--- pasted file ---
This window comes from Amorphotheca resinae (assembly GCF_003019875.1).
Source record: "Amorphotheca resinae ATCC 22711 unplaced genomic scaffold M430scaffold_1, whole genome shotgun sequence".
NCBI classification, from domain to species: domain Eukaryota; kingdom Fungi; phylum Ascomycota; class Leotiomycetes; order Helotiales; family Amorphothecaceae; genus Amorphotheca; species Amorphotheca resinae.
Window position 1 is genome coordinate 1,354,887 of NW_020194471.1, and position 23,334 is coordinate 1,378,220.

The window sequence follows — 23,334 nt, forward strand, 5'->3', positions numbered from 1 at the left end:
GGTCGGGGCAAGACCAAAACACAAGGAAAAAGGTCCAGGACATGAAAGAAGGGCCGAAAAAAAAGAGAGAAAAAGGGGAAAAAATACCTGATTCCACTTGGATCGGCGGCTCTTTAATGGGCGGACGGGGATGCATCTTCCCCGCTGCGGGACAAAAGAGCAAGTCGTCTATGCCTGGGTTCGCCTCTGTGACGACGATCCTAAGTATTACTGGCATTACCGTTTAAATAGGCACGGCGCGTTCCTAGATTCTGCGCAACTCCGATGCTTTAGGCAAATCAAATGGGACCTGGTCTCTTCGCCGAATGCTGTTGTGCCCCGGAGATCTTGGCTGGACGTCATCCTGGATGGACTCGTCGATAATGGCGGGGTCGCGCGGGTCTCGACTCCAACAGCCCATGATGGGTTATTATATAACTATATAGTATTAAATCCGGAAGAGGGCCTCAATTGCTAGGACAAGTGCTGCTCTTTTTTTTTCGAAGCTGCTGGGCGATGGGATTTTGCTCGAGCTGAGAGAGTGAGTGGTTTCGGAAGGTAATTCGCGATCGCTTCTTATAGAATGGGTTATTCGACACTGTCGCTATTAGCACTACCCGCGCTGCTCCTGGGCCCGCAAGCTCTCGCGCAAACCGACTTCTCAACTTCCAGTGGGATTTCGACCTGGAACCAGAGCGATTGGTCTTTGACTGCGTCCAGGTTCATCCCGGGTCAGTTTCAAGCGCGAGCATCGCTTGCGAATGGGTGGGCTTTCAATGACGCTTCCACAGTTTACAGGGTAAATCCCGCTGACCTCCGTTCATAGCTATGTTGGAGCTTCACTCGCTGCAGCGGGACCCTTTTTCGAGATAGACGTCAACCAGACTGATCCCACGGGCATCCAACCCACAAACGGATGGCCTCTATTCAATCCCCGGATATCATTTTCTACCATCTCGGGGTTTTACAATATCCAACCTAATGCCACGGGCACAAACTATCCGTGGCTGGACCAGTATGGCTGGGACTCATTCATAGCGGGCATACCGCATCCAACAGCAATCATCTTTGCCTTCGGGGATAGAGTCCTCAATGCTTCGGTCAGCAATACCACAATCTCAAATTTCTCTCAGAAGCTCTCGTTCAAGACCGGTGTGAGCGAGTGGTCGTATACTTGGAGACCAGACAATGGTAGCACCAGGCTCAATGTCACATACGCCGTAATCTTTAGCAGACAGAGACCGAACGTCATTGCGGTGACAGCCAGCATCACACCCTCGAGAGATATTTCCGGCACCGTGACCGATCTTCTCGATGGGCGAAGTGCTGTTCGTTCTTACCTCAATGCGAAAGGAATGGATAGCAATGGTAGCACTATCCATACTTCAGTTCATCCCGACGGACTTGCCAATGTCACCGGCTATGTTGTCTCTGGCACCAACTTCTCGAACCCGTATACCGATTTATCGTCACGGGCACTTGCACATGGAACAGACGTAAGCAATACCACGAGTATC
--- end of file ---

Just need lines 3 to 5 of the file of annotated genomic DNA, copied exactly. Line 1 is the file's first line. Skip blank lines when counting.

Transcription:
NCBI classification, from domain to species: domain Eukaryota; kingdom Fungi; phylum Ascomycota; class Leotiomycetes; order Helotiales; family Amorphothecaceae; genus Amorphotheca; species Amorphotheca resinae.
Window position 1 is genome coordinate 1,354,887 of NW_020194471.1, and position 23,334 is coordinate 1,378,220.

The window sequence follows — 23,334 nt, forward strand, 5'->3', positions numbered from 1 at the left end: